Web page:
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It may be Samsung's latest tablet, but the Galaxy Note 10.1 doesn't stray too far from Samsung's previous efforts in terms of looks and feel. If you sat it next to last year's Galaxy Tab 10.1, you'd probably notice the distinct aluminium frame around the bezel of the newer Note 10.1; but without it, old and newer are virtually identical.
We were disappointed to discover that the same can be said for the tablet's 1280x800-pixel screen. Samsung chose PLS screen tech for this display, and, while it is perfectly serviceable, there is nothing extraordinary to set it apart from the pack. Apple has its Retina display in the new iPad and Asus has a full-HD IPS screen in the Transformer Infinity. As Samsung's best tablet release for the year, we'd have thought that the Koreans would bring out the big guns.
We've read in other reviews that some members of our industry feel that the Note 10.1 is cheaply built. We don't see it the same way. The tablet is built out of plastic, but it feels solid enough for the kind of punishment that it's likely to receive as a portable device. We also like that the plastic helps make the unit lighter, and although the Note 10.1 is slightly heavier than the Galaxy Tab, it is quite a bit lighter than this year's iPad.
As it is with nearly all tablets, the internals of the Note 10.1 are not user accessible, so you can't swap out the battery. Its 16GB of internal memory is expandable via a microSD card slot on top of the tablet. One of the design features we like most is the tablet's front-facing speakers. Almost all other tablets we've seen position the speakers on the rear or the base of the device, so that the speaker grilles are covered by your hands when you are using it.
Being a Note-branded product, the tablet comes with a Samsung S Pen stylus, which slips snugly into a groove along the bottom right. The pen itself feels a bit cheap, but it works as advertised, which is the most important thing, we suppose.
There is also an IR blaster on top of the tablet, meaning that you can download a third-party TV-control app and use the tablet to change the channels or adjust the volume instead of hunting around for the dedicated TV remote. This is a feature that we've only seen on a handful of tablets, and although it is completely secondary to the task that the tablet is designed to perform, it is a perfect fit on a device which most people say they use while curled up in front of their TVs.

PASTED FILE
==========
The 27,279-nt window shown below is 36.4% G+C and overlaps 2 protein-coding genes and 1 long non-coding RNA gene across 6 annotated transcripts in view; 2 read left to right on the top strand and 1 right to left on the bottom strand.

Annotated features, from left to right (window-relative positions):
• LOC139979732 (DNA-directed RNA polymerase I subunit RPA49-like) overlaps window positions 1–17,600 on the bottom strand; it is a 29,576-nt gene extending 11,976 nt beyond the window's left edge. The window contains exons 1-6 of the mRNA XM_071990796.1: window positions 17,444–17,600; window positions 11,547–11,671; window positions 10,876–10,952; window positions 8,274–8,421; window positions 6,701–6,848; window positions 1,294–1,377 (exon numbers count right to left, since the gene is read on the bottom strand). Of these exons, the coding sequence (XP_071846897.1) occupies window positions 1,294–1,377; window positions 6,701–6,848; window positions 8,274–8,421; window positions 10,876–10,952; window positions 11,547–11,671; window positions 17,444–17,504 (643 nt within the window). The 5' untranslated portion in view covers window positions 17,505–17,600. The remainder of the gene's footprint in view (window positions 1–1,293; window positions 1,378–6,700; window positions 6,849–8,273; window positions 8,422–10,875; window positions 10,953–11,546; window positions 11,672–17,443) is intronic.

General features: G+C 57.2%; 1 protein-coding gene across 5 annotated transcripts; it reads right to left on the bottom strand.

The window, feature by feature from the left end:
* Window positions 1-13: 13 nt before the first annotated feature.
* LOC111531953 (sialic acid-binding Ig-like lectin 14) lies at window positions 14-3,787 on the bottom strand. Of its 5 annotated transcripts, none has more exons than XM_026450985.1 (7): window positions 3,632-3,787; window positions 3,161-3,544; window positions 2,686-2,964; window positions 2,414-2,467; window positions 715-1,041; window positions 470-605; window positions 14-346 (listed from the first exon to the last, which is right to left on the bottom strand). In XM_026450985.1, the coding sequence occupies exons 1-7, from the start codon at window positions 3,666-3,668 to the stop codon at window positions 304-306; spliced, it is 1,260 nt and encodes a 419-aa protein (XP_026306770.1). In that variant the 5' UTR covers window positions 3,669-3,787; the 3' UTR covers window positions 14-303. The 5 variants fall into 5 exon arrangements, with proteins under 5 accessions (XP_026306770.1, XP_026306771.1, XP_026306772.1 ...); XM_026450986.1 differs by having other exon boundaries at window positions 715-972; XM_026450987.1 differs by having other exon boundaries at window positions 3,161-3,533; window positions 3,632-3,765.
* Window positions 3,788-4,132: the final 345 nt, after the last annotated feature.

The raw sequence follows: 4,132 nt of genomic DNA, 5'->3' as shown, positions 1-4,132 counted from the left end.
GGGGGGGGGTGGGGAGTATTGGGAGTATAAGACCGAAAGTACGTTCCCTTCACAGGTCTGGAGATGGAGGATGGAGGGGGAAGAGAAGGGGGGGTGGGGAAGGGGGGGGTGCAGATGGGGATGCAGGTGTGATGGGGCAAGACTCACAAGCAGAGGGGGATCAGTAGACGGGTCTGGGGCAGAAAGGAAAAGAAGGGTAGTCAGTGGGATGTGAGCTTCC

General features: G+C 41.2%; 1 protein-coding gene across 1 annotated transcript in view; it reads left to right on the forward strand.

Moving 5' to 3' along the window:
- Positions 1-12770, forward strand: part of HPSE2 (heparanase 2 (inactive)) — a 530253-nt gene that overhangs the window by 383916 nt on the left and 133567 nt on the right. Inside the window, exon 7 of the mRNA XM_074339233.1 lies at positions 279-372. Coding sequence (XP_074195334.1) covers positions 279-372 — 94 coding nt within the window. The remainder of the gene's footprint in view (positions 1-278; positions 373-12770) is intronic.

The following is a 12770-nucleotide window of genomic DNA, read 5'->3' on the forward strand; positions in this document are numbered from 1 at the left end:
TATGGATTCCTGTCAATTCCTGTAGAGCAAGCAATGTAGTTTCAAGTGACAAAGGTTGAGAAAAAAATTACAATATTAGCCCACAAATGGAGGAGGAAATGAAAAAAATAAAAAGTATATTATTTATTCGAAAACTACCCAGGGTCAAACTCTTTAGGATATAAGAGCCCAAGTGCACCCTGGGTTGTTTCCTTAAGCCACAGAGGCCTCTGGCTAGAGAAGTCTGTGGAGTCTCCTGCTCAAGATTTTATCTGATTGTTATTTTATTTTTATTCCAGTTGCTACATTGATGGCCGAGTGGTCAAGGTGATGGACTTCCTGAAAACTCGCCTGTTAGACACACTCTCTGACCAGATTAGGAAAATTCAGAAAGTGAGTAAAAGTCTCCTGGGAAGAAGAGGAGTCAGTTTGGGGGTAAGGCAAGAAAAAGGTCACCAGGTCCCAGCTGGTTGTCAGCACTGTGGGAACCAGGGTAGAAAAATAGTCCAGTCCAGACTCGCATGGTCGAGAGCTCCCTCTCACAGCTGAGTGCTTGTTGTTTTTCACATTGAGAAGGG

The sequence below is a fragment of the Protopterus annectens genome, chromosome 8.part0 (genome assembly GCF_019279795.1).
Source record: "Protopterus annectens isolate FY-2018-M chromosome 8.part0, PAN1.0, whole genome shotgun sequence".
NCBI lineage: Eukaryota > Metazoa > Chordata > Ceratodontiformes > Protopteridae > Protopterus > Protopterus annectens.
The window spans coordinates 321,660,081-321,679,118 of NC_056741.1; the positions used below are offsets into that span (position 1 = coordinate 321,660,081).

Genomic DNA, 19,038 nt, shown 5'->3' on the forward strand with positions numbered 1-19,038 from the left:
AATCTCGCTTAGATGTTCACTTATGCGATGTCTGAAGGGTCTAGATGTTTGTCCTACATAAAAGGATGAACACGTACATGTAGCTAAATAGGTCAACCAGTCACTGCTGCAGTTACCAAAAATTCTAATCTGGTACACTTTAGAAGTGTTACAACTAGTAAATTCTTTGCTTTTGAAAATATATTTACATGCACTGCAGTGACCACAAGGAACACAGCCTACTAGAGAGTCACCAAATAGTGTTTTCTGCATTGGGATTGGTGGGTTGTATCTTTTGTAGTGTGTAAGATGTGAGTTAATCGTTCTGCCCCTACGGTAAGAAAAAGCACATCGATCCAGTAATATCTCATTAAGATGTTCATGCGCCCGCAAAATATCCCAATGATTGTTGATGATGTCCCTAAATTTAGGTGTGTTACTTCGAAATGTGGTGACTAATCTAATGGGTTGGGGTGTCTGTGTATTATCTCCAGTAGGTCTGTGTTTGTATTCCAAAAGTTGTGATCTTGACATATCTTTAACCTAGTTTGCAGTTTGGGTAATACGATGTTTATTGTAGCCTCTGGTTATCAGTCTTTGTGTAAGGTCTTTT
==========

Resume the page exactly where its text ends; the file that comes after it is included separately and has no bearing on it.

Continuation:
If you see any of the promotional material around the new Note 10.1, chances are that you're already aware of some of the tablet's unique features and capabilities. While Apple's iPad offers a bare-bones experience out of the box — one that you augment by downloading dozens of apps — Samsung attempts to give you a productivity boost with its S Pen and associated apps.
S Memo is a good place to start. As the name suggests, this app is designed to help you create notes beyond simple scribbles. With S Memo, you can have your handwriting converted to text, and your poorly drawn circles, triangles and squares polished into digitally perfect shapes. It can even solve some mathematical equations that you scrawl with the stylus. You can start a new memo by choosing from a number of rich-looking templates, and you can share your creations as easily as any image on the tablet. Better yet, you can cut and paste images from apps, like the web browser, to use in your own documents.
The other high-profile feature is a new multitasking option available in a few of the core apps. When you are in one of these apps, like the email tool, you can hit the Multitask button on the top taskbar to launch a second app and have both displayed side by side. This certainly seems like a great idea; it's just poorly executed, unfortunately.